On the eve of the last non-Baseball month of the off-season, it’s striking to look in vain for a single first-time MLB manager. The closest we can come are Torey Lovullo, who replaced John Farrell while Farrell was recovering from cancer surgery last fall, and Brian Snitker, who will put in first spring-training skipperdom with the Braves. Lovullo, named to manage Arizona, has the lesser experience of the two; Snitker succeeded Fredi Gonzalez last May, and so had ample time to earn his spurs. His leading Atlanta to a strong 2016 finish earned him the permanent shot he’ll have this year.
First-timer Dave Roberts came close last season to guiding the Dodgers to the World Series. But he fell several games short of matching the success of the only skipper since 1969 expansion to win a championship his first time around. That was Bob Brenly, who led the Arizona Diamondbacks to the title in 2001, upsetting the Yankees in the Series. Brenly’s D-backs recaptured the NL pennant in 2002, but suffered the almost inevitable managerial fate of being fired in mid-season 2004.
Brenly did better than many skippers, relieved after or during their first MLB assignment. The record book shows that it takes several trial-and-error experiences before managers make it to – or near – the top. It’s not much different on the political field, as fans have seen in the case of National Skipper Barack Obama.
“Elect a rookie to fill the most powerful post in the world and you get rookie mistakes, with American soldiers paying in blood to educate their commander-in-chief.” That’s part of the Obama record book put together by official scorer and Boston U. emeritus Philip Bacevich. His essay, “An Education in Statecraft” is one of several published in a special edition of The Nation severely critical of the rookie’s two-term record. “The callow Obama arrived in the Oval Office largely unschooled,” Bacevich notes in his review of the Skipper’s home-field performance.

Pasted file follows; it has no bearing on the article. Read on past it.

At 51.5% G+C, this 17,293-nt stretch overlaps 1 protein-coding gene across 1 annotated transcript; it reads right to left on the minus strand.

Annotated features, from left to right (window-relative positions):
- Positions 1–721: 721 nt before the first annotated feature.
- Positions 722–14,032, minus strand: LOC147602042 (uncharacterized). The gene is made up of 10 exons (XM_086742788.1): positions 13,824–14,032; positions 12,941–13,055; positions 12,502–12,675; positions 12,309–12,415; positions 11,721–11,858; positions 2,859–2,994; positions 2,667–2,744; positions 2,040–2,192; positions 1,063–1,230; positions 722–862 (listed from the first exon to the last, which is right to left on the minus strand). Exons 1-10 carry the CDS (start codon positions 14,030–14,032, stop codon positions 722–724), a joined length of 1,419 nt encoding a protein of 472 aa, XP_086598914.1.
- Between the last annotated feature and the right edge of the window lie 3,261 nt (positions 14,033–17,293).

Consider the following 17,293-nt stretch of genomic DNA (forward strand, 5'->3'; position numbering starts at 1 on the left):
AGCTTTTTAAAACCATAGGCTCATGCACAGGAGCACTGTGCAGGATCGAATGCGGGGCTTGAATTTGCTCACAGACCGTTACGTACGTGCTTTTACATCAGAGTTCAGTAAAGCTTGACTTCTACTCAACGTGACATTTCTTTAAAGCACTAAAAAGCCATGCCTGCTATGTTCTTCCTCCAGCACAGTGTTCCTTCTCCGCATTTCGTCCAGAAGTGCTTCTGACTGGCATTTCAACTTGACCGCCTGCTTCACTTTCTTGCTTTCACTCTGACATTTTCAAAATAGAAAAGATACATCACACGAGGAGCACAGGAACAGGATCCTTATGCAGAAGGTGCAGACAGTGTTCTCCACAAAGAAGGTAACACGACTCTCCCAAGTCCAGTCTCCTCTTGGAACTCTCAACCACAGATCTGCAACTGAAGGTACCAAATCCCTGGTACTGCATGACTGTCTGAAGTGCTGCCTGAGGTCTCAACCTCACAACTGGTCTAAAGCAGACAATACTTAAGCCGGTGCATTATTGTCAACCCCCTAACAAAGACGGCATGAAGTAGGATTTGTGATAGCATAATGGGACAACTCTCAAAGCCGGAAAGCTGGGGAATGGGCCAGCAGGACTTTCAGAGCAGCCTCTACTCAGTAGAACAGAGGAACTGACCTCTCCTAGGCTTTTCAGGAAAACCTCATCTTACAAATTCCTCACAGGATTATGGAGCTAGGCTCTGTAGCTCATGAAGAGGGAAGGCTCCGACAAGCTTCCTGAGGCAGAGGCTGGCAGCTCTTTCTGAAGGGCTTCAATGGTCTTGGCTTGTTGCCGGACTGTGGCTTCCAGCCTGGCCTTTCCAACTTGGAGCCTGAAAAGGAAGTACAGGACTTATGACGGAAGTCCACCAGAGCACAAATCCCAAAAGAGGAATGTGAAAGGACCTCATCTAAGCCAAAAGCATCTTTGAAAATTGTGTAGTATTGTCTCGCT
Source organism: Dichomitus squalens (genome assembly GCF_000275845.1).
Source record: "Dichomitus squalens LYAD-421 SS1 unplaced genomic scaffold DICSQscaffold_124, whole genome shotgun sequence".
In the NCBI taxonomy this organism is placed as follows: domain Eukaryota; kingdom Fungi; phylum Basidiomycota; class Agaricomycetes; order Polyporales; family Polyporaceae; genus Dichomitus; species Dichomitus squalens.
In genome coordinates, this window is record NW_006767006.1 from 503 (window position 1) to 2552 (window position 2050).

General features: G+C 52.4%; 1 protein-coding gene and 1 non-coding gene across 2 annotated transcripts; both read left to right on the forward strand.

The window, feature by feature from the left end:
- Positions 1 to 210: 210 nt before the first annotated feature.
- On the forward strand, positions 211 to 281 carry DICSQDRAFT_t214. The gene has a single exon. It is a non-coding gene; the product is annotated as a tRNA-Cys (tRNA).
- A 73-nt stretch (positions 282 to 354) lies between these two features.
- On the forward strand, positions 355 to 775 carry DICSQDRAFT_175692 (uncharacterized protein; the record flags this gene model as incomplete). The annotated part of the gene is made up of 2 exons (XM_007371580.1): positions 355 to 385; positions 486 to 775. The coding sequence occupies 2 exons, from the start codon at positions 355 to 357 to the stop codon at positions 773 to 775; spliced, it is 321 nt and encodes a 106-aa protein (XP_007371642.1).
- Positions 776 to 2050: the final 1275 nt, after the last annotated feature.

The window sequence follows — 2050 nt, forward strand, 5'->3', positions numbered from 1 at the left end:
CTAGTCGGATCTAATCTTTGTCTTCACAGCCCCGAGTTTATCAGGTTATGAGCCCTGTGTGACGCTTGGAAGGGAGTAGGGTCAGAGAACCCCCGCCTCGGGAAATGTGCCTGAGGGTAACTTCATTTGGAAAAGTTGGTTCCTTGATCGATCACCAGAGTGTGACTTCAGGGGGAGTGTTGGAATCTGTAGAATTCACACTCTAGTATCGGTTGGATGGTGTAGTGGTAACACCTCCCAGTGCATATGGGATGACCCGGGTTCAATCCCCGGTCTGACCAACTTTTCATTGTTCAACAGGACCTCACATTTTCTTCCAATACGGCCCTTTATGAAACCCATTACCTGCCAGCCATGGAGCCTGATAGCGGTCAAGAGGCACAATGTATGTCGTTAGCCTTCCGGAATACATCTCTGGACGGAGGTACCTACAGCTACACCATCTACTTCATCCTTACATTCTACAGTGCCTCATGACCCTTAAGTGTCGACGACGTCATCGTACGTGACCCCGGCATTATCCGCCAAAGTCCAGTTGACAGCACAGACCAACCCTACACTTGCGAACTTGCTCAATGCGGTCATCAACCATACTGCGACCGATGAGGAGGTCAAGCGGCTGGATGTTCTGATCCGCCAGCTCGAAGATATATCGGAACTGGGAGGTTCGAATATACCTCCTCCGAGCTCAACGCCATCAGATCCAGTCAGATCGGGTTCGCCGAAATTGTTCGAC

“For advice and counsel, of course, he, like (his two predecessors) recruited a coterie of impressively credentialed ‘wise men’ (and women)…Yet resumes do not connote actual wisdom; when it comes to decisions, presidents are on their own.” Bacevich concludes his lengthy official-scoring analysis this way: “Historians…may well see as Obama’s chief failing that, though he recognized the Washington playbook had become outmoded, he was unable to persuade others…to embrace an alternative. However obliquely, that failure contributed to the rise of Donald Trump, who recognizes no playbook whatsoever.”
Extra-Inning Scoreboard: Coach John Kerry’s late-inning criticism of Israel this week exemplifies Team Obama’s skill at talking a good game. The Skipper has consistently groused about his ally’s settlements and aggressive military policies while maintaining pro-Israeli arms support despite that team’s perceived misdeeds.
Furthermore, in belated response to criticisms of his usual “talk game”, Obama may have overreacted in a hardball way to the evidence-free cyberhacking charge against Russia.
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What We Think We Know: With Cleveland’s two-year, $40 million acquisition of Edwin Encarnacion finally completed, the AL boasts only two of 15 teams as likely pennant finalists: the Indians and Red Sox. The NL pennant finals figure to involve a pair of just four clubs: the Cubs, Dodgers, /Giants, Nationals. In other words, only one-fifth of the 30 MLB teams can be considered authentic World Series threats. And few of us will be surprised if the Cubs and Indians emerge for a Series rematch.
Encarnacion’s signing leaves two prime free agents still available: Mark Trumbo, who led the majors in HRs with 47, while playing for the Orioles, and Jose Bautista, who despite an injury-marred “walk” season, was offered a $17 million qualifying offer to return to the Blue Jays
(More of The Nub, a team effort skippered by Dick Starkey, can be found at perfectpitcher.org)